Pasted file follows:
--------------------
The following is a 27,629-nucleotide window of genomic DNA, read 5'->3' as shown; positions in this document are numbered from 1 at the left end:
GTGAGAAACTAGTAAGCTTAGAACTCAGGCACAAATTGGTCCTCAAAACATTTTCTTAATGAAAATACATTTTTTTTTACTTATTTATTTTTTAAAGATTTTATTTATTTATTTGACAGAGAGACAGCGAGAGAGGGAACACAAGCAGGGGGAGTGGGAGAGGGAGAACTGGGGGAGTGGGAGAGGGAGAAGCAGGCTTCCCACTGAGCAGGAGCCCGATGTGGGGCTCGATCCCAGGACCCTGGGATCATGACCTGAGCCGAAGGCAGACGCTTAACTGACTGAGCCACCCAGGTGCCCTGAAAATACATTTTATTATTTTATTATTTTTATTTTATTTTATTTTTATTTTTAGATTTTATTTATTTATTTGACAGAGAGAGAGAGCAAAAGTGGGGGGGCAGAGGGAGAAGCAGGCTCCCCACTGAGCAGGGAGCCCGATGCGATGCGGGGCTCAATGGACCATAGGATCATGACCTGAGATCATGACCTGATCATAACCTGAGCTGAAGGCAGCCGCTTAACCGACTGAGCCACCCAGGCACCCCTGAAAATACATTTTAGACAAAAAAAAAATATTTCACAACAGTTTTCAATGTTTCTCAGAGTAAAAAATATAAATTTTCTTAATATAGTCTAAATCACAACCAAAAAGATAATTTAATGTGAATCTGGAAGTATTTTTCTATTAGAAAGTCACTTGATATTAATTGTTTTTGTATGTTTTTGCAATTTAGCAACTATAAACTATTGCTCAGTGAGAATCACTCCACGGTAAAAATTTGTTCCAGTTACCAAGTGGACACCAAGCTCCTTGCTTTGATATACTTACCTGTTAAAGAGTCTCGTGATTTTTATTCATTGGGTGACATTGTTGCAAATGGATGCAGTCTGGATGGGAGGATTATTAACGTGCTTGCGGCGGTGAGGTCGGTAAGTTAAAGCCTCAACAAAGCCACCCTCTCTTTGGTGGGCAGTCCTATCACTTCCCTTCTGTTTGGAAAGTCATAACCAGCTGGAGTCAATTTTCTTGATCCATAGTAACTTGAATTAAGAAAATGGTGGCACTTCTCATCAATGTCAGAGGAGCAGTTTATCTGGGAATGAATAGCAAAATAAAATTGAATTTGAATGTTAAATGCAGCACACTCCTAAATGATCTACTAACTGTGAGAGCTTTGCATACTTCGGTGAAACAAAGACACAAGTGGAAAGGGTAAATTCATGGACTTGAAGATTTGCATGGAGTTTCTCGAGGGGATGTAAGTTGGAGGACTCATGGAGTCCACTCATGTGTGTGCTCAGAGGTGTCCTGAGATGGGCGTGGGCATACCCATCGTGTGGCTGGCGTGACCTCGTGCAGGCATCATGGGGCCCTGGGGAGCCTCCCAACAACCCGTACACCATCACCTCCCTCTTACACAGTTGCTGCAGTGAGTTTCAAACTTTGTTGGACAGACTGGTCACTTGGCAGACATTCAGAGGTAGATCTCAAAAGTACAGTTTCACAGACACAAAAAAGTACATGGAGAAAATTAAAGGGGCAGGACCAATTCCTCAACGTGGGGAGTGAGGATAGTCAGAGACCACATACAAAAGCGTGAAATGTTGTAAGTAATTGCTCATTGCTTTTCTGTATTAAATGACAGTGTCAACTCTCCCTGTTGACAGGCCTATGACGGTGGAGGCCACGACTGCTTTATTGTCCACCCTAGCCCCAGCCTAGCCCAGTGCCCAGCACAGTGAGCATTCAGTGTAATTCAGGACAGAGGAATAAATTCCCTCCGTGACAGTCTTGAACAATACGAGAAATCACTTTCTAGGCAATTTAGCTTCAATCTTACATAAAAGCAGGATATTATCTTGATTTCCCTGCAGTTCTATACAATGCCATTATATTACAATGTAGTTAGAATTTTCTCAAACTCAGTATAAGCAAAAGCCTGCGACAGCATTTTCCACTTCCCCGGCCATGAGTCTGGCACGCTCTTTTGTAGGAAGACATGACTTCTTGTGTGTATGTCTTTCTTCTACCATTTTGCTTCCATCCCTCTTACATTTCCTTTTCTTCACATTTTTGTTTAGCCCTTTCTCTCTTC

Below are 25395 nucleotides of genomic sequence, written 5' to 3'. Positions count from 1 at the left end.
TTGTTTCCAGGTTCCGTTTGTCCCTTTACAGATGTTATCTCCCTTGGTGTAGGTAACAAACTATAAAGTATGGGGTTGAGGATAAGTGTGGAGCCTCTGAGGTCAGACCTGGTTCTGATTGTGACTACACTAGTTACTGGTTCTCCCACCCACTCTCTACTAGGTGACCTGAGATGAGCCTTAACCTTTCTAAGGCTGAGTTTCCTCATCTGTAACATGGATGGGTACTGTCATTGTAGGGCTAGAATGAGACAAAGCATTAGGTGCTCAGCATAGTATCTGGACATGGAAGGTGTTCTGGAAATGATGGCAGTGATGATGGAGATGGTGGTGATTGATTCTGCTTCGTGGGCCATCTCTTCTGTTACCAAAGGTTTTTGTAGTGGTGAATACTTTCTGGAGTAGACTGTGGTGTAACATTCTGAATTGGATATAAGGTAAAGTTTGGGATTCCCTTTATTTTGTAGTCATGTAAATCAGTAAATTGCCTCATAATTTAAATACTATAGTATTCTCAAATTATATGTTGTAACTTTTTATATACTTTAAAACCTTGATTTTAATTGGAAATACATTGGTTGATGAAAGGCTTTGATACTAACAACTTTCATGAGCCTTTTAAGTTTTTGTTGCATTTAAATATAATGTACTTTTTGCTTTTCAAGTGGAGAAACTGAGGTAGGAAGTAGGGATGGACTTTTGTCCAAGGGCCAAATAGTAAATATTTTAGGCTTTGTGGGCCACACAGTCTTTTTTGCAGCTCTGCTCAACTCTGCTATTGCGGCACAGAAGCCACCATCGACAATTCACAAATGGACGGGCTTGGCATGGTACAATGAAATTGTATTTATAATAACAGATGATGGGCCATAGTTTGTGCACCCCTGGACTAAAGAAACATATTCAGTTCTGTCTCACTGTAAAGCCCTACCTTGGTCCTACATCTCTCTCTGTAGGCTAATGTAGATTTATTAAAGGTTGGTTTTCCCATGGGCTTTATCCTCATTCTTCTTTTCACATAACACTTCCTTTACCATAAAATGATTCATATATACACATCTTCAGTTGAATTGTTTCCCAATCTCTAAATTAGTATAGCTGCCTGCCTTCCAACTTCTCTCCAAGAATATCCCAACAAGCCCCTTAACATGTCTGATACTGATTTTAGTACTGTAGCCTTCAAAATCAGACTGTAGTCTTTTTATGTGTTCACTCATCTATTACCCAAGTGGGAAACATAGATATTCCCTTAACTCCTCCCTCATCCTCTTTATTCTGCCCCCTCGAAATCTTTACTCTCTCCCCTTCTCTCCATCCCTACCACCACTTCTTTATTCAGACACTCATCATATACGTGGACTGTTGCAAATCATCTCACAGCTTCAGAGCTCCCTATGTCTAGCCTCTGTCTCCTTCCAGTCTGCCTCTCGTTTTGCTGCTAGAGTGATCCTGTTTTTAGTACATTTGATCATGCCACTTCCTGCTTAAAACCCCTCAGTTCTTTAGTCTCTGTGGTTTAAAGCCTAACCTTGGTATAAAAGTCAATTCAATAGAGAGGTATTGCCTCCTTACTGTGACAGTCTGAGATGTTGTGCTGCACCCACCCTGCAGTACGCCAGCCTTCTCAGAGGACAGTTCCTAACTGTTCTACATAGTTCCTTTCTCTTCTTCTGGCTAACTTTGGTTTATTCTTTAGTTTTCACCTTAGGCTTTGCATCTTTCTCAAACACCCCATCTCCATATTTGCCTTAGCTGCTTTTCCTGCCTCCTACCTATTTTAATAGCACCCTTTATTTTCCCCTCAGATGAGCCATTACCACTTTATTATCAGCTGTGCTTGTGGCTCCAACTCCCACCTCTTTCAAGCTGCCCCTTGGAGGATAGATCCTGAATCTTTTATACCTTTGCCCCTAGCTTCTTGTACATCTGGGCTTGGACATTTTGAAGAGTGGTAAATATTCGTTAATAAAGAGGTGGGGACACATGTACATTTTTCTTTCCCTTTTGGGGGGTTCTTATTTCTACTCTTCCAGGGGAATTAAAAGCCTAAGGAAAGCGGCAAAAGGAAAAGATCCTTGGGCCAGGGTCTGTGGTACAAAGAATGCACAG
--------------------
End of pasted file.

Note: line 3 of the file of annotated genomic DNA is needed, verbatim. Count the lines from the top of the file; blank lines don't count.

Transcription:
Below are 25395 nucleotides of genomic sequence, written 5' to 3'. Positions count from 1 at the left end.